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Home / Innovative bottle spacers for asthma spread across the country

Innovative bottle spacers for asthma spread across the country

by | May 14, 2020 | Asthma, Press Releases

Innovative bottle spacers for asthma spread across the country

An innovative approach is set to make a huge impact on treating asthma in South Africa, made more critical during the coronavirus pandemic. Asthma treatment is usually given by an inhaler, but to get medication more effectively to the lungs, a spacer used along with the inhaler, or a nebuliser is required.  However nebulisation, a popular therapy in emergency units, aerosolises patients’ secretions which we know increases the spread of coronavirus.

Extraordinary times require extraordinary solutions.  The bottle spacer programme, pioneered at the Red Cross War Memorial Children’s Hospital in Cape Town has used modern technology to create a low-cost, recyclable solution to serve the unique needs of our public health service, which requires large numbers of spacers to treat asthma attacks during the upcoming winter months.

Image of a A young patient demonstrates how the spacer is used A young patient demonstrates how the spacer is used

This plastic bottle spacer not only allows the medication to work much more effectively, but also has the added benefit of minimising droplets in the air and ultimately reducing the risk to staff and patients becoming infected with the coronavirus.

When one uses an asthma pump directly in the mouth most of the spray hits the back of the throat and does not go into the lungs.  A spacer is a chamber filled with air, with the asthma pump fitting into the back.  When you spray the pump first inside the chamber and then breathe this air into one’s lungs, the spray goes into the deepest part of the lungs where it is needed the most.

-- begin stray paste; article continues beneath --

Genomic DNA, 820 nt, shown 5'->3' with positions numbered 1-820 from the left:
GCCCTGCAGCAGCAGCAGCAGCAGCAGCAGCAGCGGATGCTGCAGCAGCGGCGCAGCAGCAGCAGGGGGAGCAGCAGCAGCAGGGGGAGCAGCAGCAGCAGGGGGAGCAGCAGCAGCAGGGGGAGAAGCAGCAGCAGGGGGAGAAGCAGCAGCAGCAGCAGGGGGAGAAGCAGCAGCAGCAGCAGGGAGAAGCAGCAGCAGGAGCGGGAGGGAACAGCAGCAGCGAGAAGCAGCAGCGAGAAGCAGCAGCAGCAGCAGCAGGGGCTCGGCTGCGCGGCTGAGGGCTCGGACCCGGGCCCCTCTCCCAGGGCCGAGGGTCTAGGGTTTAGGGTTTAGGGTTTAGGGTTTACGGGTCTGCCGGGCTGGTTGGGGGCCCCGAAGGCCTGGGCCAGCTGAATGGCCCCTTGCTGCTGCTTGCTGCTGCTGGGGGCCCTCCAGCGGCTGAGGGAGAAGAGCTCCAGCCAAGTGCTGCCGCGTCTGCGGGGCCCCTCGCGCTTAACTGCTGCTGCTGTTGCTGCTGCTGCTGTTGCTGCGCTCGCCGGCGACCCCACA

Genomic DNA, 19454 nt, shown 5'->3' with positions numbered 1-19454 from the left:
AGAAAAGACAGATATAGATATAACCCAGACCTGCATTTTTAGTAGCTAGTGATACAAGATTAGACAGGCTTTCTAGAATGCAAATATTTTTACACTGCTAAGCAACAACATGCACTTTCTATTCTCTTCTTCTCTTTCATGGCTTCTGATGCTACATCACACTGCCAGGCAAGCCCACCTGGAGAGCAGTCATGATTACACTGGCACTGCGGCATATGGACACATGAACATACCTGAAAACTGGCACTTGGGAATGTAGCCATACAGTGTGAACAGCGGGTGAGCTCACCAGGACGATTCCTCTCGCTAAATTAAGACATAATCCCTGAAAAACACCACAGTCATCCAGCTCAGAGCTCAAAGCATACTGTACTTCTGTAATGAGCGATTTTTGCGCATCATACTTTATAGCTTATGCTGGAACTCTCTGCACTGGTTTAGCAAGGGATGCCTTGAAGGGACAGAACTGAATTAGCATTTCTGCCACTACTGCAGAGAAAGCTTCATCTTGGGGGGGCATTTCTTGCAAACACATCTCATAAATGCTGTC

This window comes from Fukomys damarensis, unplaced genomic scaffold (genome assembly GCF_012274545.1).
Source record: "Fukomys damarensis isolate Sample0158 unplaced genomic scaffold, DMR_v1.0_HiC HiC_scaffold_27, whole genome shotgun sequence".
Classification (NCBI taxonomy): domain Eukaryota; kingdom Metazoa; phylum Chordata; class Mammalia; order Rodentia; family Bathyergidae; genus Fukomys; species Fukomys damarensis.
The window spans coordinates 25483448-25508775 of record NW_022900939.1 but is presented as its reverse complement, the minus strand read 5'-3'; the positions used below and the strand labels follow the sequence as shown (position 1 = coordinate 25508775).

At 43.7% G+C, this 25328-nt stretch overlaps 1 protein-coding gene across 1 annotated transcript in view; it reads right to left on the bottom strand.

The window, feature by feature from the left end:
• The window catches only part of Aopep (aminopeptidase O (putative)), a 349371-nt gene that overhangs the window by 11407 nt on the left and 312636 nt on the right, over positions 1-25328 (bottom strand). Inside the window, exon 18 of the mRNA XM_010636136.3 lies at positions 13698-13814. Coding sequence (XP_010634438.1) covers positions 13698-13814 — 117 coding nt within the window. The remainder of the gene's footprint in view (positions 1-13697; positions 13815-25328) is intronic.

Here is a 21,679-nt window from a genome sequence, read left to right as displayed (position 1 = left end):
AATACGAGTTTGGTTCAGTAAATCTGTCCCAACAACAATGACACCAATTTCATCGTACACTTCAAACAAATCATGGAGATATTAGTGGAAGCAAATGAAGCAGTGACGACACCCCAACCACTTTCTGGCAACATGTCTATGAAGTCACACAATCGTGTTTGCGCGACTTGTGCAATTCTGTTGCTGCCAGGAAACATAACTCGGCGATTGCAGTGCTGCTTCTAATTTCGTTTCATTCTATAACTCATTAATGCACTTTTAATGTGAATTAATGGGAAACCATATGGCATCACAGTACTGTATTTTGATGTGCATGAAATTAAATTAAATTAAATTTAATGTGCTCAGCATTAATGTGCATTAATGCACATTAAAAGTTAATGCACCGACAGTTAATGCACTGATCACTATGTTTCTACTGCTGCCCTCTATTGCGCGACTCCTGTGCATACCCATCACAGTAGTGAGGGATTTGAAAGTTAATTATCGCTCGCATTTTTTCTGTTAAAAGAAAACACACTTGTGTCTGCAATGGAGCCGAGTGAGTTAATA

“Since Prof Heather Zar first pioneered bottle spacers back in the late 90s using a manual burning technique, Red Cross War Memorial Children’s Hospital has been using them.  But from just a few hundred units a year, we needed to produce tens of thousands, to facilitate the large-scale use of spacers in the public health service across the country,” Prof Michael Levin, Head of Allergy at Red Cross and CEO of Allergy Foundation South Africa and project lead, explains. The team has tested and evaluated the efficacy of using plastic bottle spacers, demonstrating that they are as effective as commercial spacers.

The new method of production uses a custom blow-mould base with an indentation in the shape of an asthma pump nozzle, produced by Polyoak packaging and Habitat Industries

The new bases for the injection moulding machine The new bases for the injection moulding machine

“During production when the bottle is blown and the plastic is still soft, air is blasted into the bottle base which creates the inhaler size extrusion. So, after that, the only small manual task is to slice off the end of the indentation leaving a perfect-fit attachment hole for the inhaler.  Amazingly, we’ve even been able to include the Allergy Foundation website address on the base of the bottle as a reminder for patients where they can get more information about asthma,” continues Prof Levin.

Prof Andre Van Niekerk, head of the Allergy Society of South Africa says “The bottle spacers will help making the treatment of both acute and chronic asthma much more effective.  Inhaled steroids are completely safe, even for people with viral infections and coronavirus, so remember to use your pumps every day to keep asthma well controlled and prevent you having to go to hospital during this time.”

Expansion phase

3000 bottle spacers have been distributed to Groote Schuur, Red Cross and Tygerberg hospitals, and a further 10 000 are already available throughout the Western Cape’s public health service via the central medical depot which will be distributed to the province’s various hospitals and clinics in preparation for the projected spike of respiratory infections in the winter months.

The project has been enthusiastically supported by the Provincial Governments of the Western Cape, Gauteng and Kwazulu Natal.  The moulds have been couriered to Gauteng and a batch of 20 000 spacers will be produced on the 15th of May and delivered to the University of Pretoria Faculty of Health Sciences where a team of volunteers organized by Profs Robin Green, Izelle Smuts and Ronel Herselman will finalise the processing of the spacers and organize distribution to the Gauteng Medical Supply Depot.  Thereafter the moulds will be sent to KZN for another batch to be produced.

Media and Purchasing Enquiries: 

Lynn Kämpf
Business Manager, Allergy Foundation South Africa
Mobile: 081 405 8442


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